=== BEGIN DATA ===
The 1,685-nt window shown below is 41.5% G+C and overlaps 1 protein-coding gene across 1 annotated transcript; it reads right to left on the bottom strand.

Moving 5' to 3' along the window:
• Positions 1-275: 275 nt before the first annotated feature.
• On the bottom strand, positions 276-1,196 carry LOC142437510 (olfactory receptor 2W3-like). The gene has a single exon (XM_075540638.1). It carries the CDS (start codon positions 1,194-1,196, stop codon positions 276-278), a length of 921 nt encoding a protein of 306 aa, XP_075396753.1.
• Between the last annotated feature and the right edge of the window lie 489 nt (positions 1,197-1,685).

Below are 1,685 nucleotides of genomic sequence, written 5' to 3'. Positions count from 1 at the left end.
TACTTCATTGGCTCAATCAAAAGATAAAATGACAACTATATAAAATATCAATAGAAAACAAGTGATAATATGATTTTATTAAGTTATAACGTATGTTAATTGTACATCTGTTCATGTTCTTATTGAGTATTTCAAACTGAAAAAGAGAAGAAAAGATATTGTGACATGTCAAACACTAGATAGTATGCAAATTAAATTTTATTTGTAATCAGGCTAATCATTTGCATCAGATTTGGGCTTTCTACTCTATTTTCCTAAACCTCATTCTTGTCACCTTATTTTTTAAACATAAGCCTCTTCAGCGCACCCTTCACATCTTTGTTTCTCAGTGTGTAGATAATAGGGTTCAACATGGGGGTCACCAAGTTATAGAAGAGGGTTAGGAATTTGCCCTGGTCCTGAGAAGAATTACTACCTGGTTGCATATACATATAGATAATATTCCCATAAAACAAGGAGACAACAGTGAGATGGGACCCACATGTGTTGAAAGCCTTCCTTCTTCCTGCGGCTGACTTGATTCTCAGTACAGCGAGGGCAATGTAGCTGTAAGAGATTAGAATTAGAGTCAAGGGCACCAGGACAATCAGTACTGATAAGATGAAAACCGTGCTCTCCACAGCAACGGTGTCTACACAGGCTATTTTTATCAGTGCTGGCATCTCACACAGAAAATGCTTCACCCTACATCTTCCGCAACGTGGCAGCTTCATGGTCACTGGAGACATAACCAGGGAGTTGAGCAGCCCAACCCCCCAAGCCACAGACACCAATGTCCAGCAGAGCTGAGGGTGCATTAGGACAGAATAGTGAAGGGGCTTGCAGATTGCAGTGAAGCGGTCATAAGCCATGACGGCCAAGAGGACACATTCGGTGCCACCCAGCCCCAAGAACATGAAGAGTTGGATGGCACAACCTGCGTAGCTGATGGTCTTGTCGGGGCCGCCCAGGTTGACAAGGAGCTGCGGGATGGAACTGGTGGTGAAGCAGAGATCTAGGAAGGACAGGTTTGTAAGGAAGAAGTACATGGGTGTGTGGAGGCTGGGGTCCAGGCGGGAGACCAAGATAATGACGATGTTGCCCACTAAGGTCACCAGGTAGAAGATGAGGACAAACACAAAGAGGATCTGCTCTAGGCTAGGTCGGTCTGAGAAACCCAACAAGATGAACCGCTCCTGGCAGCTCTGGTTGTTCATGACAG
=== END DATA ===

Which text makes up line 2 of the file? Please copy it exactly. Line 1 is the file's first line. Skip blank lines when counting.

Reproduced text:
Moving 5' to 3' along the window: